“We at least get the Artifact, after all that trouble?”
“Oh, we have it, all right. We should - I hope you can stand, since there’s no way I can haul you out of here by myself. We should go back to the hotel; you can call Charlie on the way and tell him we’ve got it. All things considered, I’d rather not drive back tonight.”
Jack smiled, and tried to sit up; he got halfway there, leaning heavily on his elbows, before he stopped. “Probably a good idea. I don’t think I’m going much of anywhere in a hurry, at least not under my own power.”
“I never said I wouldn’t help, Jack.” At any other time, the statement might have carried some venom, but Rebecca was far too relieved that Jack had survived to be very angry with him.
“Neither did I, Becks, don’t lose your cool. What should we do about...” He waved a hand in the direction of the stairs, as best he could.
“The curator?” Rebecca sighed. “I don’t know that there’s much more we can do. We have no way of knowing if he took the Spine out of the exhibit to use it or if, as you said earlier, it stole him - and considering the state of the house even when we got here, someone’s going to assume it was a robbery gone bad.”
“True. Either way, I think it’s safe to say the poor guy didn’t know what he was getting into. In that case, let’s get out of here before anyone decides to start asking questions.”
Jack managed to stand under his own power, but Rebecca still had to help him out to the car; rather than try to get him into a restaurant in that condition, she pulled into a drive-in. After they placed their orders with the carhop, Jack pulled out the Farnsworth and said, “Dark Vault,” as soon as Charlie answered the call.
“That bad, huh?”
“Let’s put it this way,” Rebecca said. “You know how Gus and Mrs. Frederic always say you shouldn’t destroy an Artifact if you can absolutely help it?”
“Hard to forget, after twenty-five years of hearing it.”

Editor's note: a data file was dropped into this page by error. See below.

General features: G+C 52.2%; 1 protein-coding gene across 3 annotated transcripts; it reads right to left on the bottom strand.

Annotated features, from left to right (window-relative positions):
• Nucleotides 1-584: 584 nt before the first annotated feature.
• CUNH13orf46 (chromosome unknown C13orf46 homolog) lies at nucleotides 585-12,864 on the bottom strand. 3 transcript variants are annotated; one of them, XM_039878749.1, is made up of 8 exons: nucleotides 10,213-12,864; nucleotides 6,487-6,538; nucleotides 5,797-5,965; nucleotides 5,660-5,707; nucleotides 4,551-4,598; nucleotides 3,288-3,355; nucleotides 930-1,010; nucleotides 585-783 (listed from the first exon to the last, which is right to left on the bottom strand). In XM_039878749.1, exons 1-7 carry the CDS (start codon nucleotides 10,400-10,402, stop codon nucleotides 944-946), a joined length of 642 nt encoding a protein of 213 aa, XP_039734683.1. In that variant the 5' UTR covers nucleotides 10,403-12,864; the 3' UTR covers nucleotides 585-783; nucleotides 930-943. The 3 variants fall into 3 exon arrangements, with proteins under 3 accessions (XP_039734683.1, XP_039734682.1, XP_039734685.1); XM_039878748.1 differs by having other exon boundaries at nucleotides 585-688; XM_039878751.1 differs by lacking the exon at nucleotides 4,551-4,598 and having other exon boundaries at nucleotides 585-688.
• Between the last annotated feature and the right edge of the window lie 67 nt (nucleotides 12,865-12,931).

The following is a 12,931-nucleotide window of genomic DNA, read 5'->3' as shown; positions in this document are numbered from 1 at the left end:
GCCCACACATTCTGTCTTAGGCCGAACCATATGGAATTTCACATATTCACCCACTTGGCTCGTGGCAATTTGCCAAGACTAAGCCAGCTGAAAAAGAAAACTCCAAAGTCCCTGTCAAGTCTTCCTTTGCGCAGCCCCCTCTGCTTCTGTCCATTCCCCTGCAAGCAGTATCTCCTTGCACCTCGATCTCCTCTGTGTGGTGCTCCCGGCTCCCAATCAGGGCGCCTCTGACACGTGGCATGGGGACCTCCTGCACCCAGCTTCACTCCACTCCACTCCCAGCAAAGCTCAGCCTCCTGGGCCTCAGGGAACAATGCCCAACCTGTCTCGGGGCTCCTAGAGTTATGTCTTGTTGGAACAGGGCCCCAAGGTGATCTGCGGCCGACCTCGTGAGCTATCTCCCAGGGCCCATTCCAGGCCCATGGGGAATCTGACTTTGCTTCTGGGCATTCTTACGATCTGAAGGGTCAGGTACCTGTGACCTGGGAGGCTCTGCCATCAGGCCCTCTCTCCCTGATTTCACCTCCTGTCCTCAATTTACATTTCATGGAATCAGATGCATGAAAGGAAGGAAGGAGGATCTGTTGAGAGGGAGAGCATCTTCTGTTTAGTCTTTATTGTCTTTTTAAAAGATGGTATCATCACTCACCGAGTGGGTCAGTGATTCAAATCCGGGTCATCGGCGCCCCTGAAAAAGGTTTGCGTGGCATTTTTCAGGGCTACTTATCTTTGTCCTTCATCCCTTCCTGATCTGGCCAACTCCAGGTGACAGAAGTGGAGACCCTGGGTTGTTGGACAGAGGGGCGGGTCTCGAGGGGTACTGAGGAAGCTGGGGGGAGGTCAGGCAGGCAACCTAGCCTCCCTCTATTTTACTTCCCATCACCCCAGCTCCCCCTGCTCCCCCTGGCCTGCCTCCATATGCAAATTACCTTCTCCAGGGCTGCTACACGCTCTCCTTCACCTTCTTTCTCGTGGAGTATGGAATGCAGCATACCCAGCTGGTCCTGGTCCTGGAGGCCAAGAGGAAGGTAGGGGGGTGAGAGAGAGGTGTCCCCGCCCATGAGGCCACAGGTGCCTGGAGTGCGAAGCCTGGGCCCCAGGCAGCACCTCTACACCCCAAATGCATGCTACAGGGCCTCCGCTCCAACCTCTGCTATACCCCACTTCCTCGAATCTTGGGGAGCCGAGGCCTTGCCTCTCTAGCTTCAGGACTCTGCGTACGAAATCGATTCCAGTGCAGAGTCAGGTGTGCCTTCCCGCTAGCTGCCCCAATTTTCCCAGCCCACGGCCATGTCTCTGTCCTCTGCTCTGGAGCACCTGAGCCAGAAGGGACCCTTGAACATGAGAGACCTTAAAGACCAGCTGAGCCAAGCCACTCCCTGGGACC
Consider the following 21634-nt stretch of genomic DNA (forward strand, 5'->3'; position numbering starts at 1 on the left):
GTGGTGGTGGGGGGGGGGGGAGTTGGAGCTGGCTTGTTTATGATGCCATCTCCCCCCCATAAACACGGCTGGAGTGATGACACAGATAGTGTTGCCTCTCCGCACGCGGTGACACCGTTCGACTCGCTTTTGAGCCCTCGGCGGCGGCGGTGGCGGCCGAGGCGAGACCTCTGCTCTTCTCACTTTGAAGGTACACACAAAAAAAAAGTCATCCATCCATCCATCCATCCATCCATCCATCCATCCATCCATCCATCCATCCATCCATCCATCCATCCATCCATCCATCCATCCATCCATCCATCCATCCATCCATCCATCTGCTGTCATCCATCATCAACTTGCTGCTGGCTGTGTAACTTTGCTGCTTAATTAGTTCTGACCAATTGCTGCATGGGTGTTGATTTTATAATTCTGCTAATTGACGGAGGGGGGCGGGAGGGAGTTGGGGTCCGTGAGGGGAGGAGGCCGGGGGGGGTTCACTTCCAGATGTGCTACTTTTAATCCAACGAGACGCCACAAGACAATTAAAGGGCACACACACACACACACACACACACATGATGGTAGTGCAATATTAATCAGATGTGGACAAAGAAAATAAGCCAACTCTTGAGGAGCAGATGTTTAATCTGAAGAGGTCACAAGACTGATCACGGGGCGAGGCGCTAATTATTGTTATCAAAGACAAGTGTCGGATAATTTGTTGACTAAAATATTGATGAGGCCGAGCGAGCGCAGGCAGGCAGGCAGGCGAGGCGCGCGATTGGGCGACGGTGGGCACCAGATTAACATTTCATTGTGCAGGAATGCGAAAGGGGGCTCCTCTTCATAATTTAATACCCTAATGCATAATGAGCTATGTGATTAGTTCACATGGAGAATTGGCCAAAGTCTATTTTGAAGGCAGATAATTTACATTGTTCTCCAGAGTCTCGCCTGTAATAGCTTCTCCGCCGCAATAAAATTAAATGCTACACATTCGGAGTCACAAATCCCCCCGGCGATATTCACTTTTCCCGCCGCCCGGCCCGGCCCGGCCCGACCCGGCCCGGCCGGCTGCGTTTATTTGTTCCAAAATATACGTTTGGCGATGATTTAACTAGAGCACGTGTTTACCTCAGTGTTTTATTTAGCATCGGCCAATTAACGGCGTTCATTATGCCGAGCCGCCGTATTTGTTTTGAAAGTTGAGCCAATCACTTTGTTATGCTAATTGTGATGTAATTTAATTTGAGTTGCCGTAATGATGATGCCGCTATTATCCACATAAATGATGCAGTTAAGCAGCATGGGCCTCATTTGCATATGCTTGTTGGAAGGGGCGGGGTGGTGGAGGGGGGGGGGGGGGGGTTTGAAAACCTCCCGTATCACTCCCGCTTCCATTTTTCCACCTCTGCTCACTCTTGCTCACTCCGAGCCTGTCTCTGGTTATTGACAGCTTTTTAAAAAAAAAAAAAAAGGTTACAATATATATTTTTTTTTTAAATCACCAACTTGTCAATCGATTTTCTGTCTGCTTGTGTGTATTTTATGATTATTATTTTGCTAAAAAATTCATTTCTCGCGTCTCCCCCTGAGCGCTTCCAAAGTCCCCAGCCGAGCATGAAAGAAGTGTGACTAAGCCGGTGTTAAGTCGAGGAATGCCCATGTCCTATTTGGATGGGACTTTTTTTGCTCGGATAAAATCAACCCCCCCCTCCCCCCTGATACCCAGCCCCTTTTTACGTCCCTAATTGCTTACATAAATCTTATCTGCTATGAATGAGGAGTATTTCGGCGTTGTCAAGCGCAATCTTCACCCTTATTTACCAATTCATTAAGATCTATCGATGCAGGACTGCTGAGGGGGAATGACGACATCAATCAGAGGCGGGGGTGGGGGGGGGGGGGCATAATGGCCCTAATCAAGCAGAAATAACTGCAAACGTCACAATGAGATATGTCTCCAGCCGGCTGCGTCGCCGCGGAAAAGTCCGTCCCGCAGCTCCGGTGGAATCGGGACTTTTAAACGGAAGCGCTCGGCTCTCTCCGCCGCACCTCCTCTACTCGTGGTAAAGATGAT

“I’m tempted to destroy this thing anyway. If it were ever to get out of the containment fields, who knows how much chaos it could cause. It’s a nasty piece of work.”
“It’ll be in good company, then,” Charlie said. “If we can keep Caligula’s laurels in check, I think we can handle this thing. By the way, Mrs. Frederic says there’s a Tesla missing from the inventory. You two know anything about that?”
“I have it,” Jack said, looking and sounding extremely sheepish. “Turned out we needed two to catch this thing, though, so she can glare at me all she wants, but I don’t regret it.”
“We’re driving back tomorrow,” Rebecca said. “There’s a storm rolling in, and we wouldn’t be of any use to you by the time we got there, if we left now.”
“Good. Take the time to work on your case report.” Charlie shut off the Farnsworth before either of them could protest; fortunately, the carhop came back with their dinner not long afterward.
They left St. Louis early the next morning, and got back to the Warehouse at twilight. Rebecca wanted nothing more than to go to her room in the B&B and relax, but Jack - who was, at least, walking under his own power again - insisted she come to his room first, on the grounds that he had something for her.
“I don’t know what you could possibly have that can’t wait until tomorrow,” she said, staying as close to the door as possible. Unfortunately, that left her without anywhere to sit but the bed. so she remained standing for the moment.
“It’s already waited a month, Becks.” Jack rooted through his desk, clearly looking for something, though Rebecca couldn’t imagine what. “And I don’t want to lose the chance again - aha! So, no, it really can’t wait until tomorrow.”
“What on earth are you talking...” Rebecca trailed off when she saw what Jack had turned around with - a small jewelry box, of a size that could only hold a ring.